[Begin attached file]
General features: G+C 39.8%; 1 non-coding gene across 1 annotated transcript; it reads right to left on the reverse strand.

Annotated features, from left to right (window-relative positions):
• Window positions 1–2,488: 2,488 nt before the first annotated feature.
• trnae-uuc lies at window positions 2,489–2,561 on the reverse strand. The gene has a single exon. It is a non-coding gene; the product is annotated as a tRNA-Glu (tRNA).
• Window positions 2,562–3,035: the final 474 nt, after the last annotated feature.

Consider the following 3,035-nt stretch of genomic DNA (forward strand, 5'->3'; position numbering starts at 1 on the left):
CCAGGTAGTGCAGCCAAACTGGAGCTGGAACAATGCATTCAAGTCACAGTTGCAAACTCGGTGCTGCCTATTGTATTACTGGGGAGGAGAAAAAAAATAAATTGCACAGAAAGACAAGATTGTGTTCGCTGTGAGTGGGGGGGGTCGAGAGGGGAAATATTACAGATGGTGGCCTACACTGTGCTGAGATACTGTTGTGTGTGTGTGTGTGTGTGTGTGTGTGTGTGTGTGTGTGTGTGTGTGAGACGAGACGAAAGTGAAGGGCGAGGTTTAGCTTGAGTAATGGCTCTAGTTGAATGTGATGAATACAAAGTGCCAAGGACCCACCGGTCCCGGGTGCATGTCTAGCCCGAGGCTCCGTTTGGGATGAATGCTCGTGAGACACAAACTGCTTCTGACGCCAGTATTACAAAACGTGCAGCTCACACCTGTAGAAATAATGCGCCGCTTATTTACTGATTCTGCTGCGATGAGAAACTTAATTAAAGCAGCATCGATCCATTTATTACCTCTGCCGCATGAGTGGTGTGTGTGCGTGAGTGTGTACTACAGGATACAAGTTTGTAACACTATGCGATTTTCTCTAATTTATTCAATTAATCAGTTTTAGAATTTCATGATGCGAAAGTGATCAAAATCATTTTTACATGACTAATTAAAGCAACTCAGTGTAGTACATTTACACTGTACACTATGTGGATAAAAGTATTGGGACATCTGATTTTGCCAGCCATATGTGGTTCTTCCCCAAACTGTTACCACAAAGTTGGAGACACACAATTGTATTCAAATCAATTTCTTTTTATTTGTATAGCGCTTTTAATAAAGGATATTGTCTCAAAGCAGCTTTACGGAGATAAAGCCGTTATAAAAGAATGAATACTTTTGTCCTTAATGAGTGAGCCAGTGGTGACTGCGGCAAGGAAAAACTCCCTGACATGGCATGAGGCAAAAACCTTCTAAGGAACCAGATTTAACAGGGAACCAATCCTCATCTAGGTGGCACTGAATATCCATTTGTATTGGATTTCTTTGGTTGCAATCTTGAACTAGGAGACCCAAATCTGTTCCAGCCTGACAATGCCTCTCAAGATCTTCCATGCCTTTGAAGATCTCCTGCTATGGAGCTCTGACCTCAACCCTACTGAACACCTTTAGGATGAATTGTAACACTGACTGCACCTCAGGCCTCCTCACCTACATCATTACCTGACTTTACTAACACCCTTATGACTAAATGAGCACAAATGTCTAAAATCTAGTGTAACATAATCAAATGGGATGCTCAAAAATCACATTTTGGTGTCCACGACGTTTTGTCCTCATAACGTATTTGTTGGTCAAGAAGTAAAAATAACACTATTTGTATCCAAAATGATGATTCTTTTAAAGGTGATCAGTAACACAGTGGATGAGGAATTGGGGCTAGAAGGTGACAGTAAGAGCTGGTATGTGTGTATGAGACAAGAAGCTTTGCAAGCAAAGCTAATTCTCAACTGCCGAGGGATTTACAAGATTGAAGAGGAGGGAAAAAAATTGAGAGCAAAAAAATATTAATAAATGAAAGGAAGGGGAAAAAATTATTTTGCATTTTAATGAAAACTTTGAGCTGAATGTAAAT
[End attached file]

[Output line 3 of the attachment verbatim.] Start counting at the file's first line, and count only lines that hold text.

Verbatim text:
• Window positions 1–2,488: 2,488 nt before the first annotated feature.